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How to Write a Novel: Parts of the Novel

This is like awesomely late. I tried to do it at school, but then the internet went out and then we went shopping for a stove because ours just went bad. So I'm sorry, but life happens. Anywho, it took me a while to figure out what this blog post was going to be about because I wasn’t sure what aspect of the novel to write about. But I figured the best bet, if I wanted to go in some type of chronological order, the parts of the novel was what I needed to go to next. So let’s talk about it.

Exposition/The Inciting Incident

These two terms are interchangeable, but nowadays we writers are more prone to call it an Inciting Incident. Why? Because we curse exposition because newbies usually associate it with boring info dumps where we get the complete damn background story of the characters and don’t get to the actual story until chapter three. I know. I did it when I started. But at one point, that used to be okay. Back in the eighteen hundreds when it was mostly wealthy men and woman reading these things and they had nothing better to do than read all day because unlike the working class, they didn’t have to work all day. Fast forward, two hundred years later, the pages of exposition and background doesn’t work anymore. Why? Well I said it before. The audience changed and though people have more time, we live in a fast paced world where the internet and the next television series is a click away and people want some entertainment before they have to get up for work in the morning and do an eight page essay to do in three hours while high on caffeine. We have time, but not the time to sit and read background when we’re expecting a vampire story or something! The audience is impatient. So cut the three chapters and the prologue and get to the story. Sprinkle the background somewhere in between. Incite the story, get it moving.

Anyway, the inciting incident is the event that spurs the events of the rest of the story. It’s that simple. Get to it, don’t spend too much time on it, move on.

Rising Action

This is where the inciting incident that got the ball rolling gets much more complicated. Let’s put it like this. Inciting incident, Bella moves to Forks. She meets the Cullens. Edward is stalking her. Oh man, Edward can read her mind. Oh damn! He’s a vampire who’s this close to draining her dry, and she’s in love with him. Oh shit! This psycho vampire is after Bella because of her sweet smelling blood and to spite Edward. Oh hell! James got her and….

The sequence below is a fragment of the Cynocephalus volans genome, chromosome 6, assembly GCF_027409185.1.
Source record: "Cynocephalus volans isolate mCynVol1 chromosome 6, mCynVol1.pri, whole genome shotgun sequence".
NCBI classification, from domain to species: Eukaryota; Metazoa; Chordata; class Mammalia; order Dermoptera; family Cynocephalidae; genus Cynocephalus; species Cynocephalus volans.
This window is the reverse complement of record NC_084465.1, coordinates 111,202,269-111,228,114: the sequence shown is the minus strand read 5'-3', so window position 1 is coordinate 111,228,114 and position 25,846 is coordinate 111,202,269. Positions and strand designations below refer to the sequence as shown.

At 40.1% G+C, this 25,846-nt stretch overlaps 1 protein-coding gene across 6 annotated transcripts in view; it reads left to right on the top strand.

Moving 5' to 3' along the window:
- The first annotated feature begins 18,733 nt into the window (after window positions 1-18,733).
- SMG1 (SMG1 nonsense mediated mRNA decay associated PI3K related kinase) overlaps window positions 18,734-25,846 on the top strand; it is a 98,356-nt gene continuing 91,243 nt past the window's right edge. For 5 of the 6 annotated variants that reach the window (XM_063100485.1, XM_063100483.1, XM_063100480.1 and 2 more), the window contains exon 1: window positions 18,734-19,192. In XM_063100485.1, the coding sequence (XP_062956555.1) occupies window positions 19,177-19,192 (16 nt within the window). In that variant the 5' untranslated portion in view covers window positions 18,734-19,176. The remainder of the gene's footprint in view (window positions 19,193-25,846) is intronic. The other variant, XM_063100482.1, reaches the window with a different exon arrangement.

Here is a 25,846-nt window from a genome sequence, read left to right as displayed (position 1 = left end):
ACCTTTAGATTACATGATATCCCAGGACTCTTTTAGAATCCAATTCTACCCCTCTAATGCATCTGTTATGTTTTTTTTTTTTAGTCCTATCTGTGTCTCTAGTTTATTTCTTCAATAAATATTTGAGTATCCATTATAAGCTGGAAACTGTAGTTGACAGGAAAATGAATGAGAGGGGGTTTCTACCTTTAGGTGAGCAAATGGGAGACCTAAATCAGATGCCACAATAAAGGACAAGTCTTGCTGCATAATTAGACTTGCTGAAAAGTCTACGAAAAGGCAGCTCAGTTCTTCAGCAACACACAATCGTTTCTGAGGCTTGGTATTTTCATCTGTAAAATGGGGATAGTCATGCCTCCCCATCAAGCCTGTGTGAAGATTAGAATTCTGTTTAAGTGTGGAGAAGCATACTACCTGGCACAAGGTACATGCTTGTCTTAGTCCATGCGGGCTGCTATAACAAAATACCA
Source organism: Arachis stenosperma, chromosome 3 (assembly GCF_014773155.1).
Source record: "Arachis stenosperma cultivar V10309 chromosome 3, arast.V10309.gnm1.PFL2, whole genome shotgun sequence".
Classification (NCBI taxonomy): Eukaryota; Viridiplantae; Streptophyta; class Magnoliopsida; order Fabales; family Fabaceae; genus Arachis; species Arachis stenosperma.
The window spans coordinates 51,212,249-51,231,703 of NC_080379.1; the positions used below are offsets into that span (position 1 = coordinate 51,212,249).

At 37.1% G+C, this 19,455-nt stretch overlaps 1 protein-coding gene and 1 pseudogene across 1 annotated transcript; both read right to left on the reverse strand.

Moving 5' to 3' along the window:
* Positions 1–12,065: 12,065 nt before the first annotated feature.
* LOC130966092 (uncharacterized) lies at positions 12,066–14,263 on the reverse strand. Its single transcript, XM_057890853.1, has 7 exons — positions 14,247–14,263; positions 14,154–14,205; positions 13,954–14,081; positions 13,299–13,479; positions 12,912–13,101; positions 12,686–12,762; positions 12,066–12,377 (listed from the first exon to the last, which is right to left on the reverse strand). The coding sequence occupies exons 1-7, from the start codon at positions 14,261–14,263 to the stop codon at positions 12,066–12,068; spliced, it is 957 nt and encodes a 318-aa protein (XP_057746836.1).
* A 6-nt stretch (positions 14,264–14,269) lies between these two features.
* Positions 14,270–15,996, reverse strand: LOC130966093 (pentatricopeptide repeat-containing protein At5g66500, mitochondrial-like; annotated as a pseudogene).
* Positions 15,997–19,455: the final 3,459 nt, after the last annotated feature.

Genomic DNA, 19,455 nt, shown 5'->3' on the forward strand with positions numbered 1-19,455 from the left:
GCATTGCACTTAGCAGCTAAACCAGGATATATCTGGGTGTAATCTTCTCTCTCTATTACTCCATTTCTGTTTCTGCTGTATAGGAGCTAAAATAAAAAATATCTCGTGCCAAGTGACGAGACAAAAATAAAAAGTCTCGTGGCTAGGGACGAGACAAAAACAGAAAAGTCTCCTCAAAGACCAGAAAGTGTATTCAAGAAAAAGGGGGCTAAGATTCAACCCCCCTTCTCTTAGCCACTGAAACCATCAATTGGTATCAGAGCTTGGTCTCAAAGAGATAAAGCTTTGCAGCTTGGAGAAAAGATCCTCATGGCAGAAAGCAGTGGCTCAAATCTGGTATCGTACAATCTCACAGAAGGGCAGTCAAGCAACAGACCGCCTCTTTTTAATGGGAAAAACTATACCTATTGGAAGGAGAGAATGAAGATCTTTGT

See what I mean. Something that began so simple got that much more complicated. The only reason I used twilight is because everyone has read it just about and it’s probably the simplest plot to dissect into that. The tension builds in this part and things just keep getting worse and worse and worse until…

The Climax

This is where (pardon the expression) the shit hits the fan and Edward battles it out with James! Some people call it a turning point. This is where the outcome will be decided, whether good or evil with triumph. This is usually marked by some big fight (in fantasy) or huge conflict where the protagonist faces the antagonist (whatever that may be) head on and proceeds to overcome or be overwhelmed by the antagonist. This is where we’re biting our fingernails and can’t turn the page fast enough to see what the outcome is, where the protagonist takes all the information, power, tricks, and lessons learned throughout the story to overcome, usually anyway. Or you can just do like Bella and pass out. Anyway,

The Falling Action/ Resolution

These two parts are usually kind of blended together although some people separate it. I’m blending it. This is usually where we get the outcome, who won the big fight. The dust clears and it’s revealed who the winner is (Pokemon loves to do this). Anyway, it doesn’t mean the protagonists has won or even that the antagonist has won, not completely anyway. The fact of the matter is that the battle or conflict is over and marked by a lesson learned by the protagonist, or a growth to a new level, or how the protagonist is better off (or maybe not if we’re dealing with a tragedy). Either way, we usually get a little bit of what happened afterward and some question are answered, issues resolved, and most loose ends ties. Generally, we end up back where we began at a new level. You don’t have to neatly resolve everything. Writers are free to “accidentally” leave some loose ends untied to make room for a sequel, imply that the novel was just one part of a bigger conflict, but the conflict that needed to be resolved in that particular novel is done. In other words, we ride away from Hogwarts on the Hogwarts Express… but there’s always next school year (for anyone living under a rock, that was a Harry Potter reference).

You might also find helpful:
The Novel
Types of Novels
The Gothic Novel

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